‘Oh, would that I could describe even one hundredth of the afflictions and calamities wrough among these innocent people by the benighted Spaniards!’ – Bartolomé de las Casas
As Spain celebrates its national day (which corresponds to the discovery of the New World by Columbus), it is always good to sit back, reflect on the atrocities that followed the discovery, and wonder if there is any reason to celebrate!
Below is an excerpt from ‘A Brief Account of the Destruction of the Indies’, a famous account that Bartolomé de las Casas presented to the Spanish King, Philip II, in 1542. Bartolomé was an eyewitness. He saw everything, documented everything, but his angry cries fell on the deaf ears of the Spanish Crown:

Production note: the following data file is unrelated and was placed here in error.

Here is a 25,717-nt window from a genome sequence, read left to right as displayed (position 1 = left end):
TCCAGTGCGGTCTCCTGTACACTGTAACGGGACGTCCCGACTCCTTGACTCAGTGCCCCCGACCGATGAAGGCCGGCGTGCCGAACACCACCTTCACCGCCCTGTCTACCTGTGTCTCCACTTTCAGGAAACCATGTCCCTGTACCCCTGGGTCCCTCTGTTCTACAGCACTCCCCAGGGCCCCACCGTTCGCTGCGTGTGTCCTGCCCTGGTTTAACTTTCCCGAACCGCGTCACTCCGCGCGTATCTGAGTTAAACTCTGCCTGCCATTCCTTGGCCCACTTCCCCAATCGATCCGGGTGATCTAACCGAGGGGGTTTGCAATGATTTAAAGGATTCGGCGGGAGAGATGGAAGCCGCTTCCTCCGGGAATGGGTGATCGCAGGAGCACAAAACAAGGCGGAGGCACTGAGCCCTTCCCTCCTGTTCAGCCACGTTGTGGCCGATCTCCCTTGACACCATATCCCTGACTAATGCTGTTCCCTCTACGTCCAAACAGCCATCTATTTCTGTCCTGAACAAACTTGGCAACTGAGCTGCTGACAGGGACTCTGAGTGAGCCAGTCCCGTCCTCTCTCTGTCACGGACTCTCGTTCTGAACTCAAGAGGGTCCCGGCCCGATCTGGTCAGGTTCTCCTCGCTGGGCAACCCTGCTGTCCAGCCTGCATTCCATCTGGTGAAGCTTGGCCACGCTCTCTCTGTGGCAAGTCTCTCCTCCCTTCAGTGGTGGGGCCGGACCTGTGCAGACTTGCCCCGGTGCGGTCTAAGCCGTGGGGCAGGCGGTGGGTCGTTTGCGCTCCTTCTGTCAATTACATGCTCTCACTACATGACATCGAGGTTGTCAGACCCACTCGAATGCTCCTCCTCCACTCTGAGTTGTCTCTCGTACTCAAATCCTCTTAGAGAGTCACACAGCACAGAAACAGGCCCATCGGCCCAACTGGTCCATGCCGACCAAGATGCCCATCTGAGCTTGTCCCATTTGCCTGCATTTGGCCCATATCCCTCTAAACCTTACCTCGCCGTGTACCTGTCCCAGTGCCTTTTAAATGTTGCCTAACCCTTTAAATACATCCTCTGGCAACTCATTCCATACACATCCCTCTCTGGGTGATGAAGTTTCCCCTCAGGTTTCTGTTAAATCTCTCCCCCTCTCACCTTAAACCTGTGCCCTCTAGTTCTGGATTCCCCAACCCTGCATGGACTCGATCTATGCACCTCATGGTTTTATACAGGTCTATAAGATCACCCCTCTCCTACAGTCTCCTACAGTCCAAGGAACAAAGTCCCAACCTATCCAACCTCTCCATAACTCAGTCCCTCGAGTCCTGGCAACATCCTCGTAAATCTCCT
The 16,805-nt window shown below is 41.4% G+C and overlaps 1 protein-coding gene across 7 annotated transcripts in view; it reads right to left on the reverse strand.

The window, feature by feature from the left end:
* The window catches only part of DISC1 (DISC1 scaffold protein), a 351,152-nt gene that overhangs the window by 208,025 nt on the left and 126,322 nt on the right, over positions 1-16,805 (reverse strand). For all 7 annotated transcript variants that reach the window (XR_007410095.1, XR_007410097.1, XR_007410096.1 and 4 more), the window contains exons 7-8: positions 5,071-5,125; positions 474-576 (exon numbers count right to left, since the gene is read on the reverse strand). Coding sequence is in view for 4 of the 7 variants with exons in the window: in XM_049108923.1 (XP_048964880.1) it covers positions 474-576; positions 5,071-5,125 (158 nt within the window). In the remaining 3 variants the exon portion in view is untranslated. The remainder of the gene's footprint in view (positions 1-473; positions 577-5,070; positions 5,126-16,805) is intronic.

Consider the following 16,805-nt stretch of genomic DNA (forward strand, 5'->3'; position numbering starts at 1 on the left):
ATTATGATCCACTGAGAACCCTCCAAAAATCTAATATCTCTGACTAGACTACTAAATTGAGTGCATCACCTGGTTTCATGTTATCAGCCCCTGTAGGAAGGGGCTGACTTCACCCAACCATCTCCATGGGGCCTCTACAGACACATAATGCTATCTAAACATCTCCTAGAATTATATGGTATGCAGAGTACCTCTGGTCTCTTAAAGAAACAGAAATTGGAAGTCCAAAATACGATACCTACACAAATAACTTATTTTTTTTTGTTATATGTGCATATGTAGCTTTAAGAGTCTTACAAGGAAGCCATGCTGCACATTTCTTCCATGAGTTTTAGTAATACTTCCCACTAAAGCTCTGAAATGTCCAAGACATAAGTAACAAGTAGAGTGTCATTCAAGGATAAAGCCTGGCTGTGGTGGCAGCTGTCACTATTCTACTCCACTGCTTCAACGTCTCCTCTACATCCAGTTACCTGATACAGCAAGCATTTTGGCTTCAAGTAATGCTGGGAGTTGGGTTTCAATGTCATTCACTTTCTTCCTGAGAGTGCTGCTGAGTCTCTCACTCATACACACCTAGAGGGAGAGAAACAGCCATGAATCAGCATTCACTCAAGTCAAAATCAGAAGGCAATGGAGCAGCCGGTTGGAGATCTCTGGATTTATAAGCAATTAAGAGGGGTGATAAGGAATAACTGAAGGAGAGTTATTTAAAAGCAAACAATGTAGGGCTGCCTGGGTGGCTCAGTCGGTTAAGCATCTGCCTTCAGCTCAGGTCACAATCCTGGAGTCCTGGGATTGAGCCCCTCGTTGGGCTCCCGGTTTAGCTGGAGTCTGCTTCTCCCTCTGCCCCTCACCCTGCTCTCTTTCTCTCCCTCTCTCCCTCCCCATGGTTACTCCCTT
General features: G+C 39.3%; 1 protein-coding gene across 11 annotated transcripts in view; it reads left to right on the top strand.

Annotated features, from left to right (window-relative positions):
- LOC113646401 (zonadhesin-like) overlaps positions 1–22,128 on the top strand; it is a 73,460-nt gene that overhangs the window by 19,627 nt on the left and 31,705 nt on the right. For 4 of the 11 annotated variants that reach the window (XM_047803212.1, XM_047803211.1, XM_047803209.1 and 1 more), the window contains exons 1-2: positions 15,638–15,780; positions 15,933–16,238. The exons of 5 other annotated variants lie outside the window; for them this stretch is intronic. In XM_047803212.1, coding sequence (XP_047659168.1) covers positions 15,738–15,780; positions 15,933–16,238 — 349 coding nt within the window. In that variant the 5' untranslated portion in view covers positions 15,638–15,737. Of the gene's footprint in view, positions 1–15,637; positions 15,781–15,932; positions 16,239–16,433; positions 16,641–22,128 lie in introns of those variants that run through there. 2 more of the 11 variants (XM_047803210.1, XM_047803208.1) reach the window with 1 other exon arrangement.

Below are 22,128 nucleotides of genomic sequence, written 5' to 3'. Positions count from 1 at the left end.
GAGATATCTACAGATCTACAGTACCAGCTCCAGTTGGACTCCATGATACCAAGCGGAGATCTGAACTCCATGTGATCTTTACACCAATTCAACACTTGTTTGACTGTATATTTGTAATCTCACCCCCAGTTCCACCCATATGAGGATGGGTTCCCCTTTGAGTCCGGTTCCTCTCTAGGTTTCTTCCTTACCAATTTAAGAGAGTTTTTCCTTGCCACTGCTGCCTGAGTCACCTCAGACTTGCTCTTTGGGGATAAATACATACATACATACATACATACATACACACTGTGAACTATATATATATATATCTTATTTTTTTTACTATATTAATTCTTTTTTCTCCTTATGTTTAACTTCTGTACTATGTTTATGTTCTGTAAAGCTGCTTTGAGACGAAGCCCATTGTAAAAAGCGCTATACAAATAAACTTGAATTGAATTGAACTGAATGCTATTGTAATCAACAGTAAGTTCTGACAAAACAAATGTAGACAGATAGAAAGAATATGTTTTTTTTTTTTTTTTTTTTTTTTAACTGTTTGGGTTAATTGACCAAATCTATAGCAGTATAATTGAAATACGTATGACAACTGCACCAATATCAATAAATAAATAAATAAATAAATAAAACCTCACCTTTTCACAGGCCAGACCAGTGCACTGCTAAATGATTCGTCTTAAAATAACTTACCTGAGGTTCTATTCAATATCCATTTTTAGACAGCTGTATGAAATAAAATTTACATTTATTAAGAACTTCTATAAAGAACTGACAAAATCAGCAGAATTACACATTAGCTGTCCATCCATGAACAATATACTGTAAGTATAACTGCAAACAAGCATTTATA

‘There is no way the written word can convey the full horror of the atrocities committed throught this region (Yucatán). The wretched Spaniards actively pursued the locals, both men and woman alike, using wild dogs to track them and hunt them down. One woman, who was indisposed at the time and so not able to make good her escape, determined that the dogs should not tear her and her baby to pieces as they had done to her neighbours and, taking a rope, and tying her one-year-old child to her leg, hanged herself from a beam. Yet she was not in time to prevent the dogs from ripping the infant to pieces, even though a friar did arrive and baptize the infant before it died.’